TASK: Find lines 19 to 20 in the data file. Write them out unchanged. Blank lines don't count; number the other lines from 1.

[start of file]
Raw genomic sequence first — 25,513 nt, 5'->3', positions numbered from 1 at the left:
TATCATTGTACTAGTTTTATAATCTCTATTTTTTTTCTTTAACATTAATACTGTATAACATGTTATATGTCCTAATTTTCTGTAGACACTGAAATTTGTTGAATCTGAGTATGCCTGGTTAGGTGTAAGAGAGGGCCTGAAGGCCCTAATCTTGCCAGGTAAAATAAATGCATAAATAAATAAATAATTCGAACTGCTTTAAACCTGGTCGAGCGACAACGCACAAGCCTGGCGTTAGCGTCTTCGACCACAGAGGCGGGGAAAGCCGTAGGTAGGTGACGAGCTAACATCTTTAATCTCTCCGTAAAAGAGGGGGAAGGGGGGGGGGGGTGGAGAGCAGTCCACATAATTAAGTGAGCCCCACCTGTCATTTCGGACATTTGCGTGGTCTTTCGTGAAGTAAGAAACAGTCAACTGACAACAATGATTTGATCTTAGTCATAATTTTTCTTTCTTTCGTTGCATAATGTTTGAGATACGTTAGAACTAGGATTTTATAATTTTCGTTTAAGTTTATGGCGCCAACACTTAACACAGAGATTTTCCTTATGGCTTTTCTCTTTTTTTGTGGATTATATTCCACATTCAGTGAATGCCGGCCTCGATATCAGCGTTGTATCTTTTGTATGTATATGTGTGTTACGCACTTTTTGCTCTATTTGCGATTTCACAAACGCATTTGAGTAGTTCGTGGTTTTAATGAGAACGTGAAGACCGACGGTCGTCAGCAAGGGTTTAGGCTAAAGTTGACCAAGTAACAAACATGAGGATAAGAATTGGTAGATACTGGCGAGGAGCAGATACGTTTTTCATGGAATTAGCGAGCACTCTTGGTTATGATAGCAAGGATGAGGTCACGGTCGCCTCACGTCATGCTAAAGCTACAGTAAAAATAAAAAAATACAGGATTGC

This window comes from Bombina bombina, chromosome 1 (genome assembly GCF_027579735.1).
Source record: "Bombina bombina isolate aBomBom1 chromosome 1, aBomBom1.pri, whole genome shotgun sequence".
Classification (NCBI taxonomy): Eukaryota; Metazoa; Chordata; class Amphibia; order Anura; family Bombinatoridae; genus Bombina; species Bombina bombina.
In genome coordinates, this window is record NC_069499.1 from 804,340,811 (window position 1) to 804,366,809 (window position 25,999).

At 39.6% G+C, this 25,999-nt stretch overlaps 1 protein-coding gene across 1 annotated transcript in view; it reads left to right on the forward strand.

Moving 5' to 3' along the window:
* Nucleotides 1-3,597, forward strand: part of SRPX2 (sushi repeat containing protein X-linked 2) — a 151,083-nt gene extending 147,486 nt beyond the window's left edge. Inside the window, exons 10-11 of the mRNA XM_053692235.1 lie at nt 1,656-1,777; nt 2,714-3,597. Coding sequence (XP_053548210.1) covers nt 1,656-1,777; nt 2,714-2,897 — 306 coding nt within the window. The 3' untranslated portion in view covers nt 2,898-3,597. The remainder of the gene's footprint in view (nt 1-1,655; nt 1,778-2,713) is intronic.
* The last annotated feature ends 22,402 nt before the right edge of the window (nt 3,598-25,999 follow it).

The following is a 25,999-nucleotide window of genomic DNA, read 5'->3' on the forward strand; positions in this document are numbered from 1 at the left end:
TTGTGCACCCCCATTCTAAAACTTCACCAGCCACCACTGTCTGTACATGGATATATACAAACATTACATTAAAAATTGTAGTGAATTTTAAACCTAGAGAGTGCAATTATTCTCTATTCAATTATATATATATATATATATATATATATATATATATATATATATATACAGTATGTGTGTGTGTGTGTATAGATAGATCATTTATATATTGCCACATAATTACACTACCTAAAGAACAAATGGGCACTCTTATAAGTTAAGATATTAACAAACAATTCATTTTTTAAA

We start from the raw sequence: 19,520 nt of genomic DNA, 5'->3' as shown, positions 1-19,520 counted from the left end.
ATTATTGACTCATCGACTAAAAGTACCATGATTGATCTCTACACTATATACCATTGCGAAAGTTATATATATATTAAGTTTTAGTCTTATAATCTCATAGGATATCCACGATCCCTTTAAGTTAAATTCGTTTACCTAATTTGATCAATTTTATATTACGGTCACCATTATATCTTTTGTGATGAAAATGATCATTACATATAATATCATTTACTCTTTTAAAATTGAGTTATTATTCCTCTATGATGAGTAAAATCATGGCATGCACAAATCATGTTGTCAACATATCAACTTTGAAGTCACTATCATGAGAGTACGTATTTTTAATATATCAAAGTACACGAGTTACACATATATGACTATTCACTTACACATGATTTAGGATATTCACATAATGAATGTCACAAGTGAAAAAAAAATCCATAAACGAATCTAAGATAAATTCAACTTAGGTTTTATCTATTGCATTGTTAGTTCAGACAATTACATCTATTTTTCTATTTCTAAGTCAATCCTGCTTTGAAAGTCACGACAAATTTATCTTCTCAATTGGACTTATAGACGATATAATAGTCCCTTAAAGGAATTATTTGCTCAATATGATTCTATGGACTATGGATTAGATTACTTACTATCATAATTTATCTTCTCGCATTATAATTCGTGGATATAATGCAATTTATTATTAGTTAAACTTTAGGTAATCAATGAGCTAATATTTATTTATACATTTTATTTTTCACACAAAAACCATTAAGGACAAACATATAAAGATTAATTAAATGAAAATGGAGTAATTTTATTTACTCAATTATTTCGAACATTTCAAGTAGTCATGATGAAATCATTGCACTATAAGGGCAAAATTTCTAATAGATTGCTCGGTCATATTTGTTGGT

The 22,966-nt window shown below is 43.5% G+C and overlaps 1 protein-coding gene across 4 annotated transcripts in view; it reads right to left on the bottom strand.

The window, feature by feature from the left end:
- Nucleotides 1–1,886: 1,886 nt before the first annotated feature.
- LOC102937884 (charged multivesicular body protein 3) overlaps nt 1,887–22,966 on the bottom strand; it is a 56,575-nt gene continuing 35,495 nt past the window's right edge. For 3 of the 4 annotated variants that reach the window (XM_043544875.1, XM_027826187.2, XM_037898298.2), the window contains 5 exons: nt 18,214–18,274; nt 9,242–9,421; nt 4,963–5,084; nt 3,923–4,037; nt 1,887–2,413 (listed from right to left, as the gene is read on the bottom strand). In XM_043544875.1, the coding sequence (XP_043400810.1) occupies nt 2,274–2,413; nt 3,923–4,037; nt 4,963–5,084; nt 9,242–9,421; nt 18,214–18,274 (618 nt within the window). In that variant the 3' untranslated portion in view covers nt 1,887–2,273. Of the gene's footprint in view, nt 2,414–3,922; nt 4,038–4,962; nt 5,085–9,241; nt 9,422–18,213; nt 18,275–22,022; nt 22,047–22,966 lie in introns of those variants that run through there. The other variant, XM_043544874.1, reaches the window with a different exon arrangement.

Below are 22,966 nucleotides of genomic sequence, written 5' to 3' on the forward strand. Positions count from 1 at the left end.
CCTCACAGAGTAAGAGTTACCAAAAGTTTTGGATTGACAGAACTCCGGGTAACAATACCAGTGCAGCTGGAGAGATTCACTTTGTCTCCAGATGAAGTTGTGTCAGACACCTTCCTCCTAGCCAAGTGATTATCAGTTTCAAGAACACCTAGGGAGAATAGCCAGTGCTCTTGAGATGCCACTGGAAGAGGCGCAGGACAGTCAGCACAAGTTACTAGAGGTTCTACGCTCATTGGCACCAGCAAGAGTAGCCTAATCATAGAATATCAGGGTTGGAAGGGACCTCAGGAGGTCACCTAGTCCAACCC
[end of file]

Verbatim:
Below are 22,966 nucleotides of genomic sequence, written 5' to 3' on the forward strand. Positions count from 1 at the left end.
CCTCACAGAGTAAGAGTTACCAAAAGTTTTGGATTGACAGAACTCCGGGTAACAATACCAGTGCAGCTGGAGAGATTCACTTTGTCTCCAGATGAAGTTGTGTCAGACACCTTCCTCCTAGCCAAGTGATTATCAGTTTCAAGAACACCTAGGGAGAATAGCCAGTGCTCTTGAGATGCCACTGGAAGAGGCGCAGGACAGTCAGCACAAGTTACTAGAGGTTCTACGCTCATTGGCACCAGCAAGAGTAGCCTAATCATAGAATATCAGGGTTGGAAGGGACCTCAGGAGGTCACCTAGTCCAACCC